Alcohol sale ban not sustainable amid COVID-19 infections: Expert

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A surgery expert says although a temporary ban on the sale of alcohol during the coronavirus pandemic proved successful in reducing the number of trauma cases received in hospitals, it is not sustainable.

There are increasing calls for a restriction on the sale of alcohol as at least four of the country’s provinces are experiencing the third wave of the COVID-19 pandemic.

Director at the centre of global surgery at the University of Stellenbosch, Professor Kathryn Chu says there are other ways of reducing alcohol consumption in a long term.

“So there may be other things that we can do other than having a full ban for a long period of time. For example, if we try to reduce advertising at all points, except at the point of sale. If we had a temporary ban on alcohol in larger containers; if we cut down on alcohol major party events, those things might be helpful,” explains Chu.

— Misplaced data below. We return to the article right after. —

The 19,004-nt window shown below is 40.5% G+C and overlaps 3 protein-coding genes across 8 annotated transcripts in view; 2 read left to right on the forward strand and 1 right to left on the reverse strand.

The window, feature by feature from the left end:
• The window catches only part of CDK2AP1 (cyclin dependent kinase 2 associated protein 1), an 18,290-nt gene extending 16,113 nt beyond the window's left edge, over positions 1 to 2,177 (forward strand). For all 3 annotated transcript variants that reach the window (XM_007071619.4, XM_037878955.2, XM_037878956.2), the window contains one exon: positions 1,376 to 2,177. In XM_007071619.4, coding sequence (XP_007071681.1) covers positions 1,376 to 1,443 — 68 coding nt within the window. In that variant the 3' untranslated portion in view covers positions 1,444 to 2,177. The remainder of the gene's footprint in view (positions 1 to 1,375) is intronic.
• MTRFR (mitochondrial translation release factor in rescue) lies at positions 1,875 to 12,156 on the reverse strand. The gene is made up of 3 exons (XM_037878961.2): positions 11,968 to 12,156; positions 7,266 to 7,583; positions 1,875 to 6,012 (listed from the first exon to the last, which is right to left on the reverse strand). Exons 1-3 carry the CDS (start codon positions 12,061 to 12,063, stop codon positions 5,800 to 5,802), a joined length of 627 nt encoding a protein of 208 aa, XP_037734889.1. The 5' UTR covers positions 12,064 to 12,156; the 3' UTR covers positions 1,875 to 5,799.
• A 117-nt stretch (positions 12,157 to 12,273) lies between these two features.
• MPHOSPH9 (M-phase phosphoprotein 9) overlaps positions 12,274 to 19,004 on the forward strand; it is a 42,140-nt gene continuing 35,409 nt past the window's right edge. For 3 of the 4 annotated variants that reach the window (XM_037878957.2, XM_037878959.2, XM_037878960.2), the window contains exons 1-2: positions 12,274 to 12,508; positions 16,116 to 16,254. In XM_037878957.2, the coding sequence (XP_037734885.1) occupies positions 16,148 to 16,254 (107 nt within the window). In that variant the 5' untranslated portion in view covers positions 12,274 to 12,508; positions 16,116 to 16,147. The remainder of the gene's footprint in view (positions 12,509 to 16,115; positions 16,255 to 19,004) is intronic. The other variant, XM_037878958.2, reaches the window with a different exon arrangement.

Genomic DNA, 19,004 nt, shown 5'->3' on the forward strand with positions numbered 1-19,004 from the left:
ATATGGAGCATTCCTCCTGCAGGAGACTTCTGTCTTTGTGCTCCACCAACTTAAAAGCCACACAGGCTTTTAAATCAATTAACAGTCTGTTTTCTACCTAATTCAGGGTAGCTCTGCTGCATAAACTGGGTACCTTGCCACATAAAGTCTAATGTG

SA records 2 355 new infections and 80 deaths on Tuesday:

Calls to ban alcohol trade

Meanwhile, liquor traders say they will defy any ‘unconstitutional’ restrictions on alcohol as a preventative measure against the spread of COVID-19 infections and third wave.

This after growing concerns that an alcohol ban may be on the cards as government plans to prevent the country from going to the third wave of the COVID-19 pandemic.

Convener of the National Liquor Traders Council, Lucky Ntimane explains their position: